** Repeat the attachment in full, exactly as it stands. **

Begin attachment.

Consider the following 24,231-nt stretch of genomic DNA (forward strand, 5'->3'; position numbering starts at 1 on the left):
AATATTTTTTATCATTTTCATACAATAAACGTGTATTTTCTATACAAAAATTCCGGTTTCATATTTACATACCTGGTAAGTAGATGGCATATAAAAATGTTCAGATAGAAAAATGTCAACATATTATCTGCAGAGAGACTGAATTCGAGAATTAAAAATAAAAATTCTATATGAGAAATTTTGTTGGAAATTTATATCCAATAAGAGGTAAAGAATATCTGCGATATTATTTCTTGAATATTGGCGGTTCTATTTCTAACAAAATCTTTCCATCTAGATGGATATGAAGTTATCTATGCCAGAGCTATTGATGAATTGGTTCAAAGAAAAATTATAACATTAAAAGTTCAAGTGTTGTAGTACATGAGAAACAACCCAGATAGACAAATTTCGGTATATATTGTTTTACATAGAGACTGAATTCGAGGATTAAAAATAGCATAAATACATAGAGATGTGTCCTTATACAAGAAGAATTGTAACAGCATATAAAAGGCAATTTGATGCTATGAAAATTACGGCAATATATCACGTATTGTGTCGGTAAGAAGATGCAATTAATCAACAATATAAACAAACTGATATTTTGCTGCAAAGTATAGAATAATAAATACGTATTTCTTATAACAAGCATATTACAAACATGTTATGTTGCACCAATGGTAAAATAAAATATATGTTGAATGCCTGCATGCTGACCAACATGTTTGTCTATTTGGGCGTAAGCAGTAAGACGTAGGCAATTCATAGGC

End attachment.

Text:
Consider the following 24,231-nt stretch of genomic DNA (forward strand, 5'->3'; position numbering starts at 1 on the left):
AATATTTTTTATCATTTTCATACAATAAACGTGTATTTTCTATACAAAAATTCCGGTTTCATATTTACATACCTGGTAAGTAGATGGCATATAAAAATGTTCAGATAGAAAAATGTCAACATATTATCTGCAGAGAGACTGAATTCGAGAATTAAAAATAAAAATTCTATATGAGAAATTTTGTTGGAAATTTATATCCAATAAGAGGTAAAGAATATCTGCGATATTATTTCTTGAATATTGGCGGTTCTATTTCTAACAAAATCTTTCCATCTAGATGGATATGAAGTTATCTATGCCAGAGCTATTGATGAATTGGTTCAAAGAAAAATTATAACATTAAAAGTTCAAGTGTTGTAGTACATGAGAAACAACCCAGATAGACAAATTTCGGTATATATTGTTTTACATAGAGACTGAATTCGAGGATTAAAAATAGCATAAATACATAGAGATGTGTCCTTATACAAGAAGAATTGTAACAGCATATAAAAGGCAATTTGATGCTATGAAAATTACGGCAATATATCACGTATTGTGTCGGTAAGAAGATGCAATTAATCAACAATATAAACAAACTGATATTTTGCTGCAAAGTATAGAATAATAAATACGTATTTCTTATAACAAGCATATTACAAACATGTTATGTTGCACCAATGGTAAAATAAAATATATGTTGAATGCCTGCATGCTGACCAACATGTTTGTCTATTTGGGCGTAAGCAGTAAGACGTAGGCAATTCATAGGC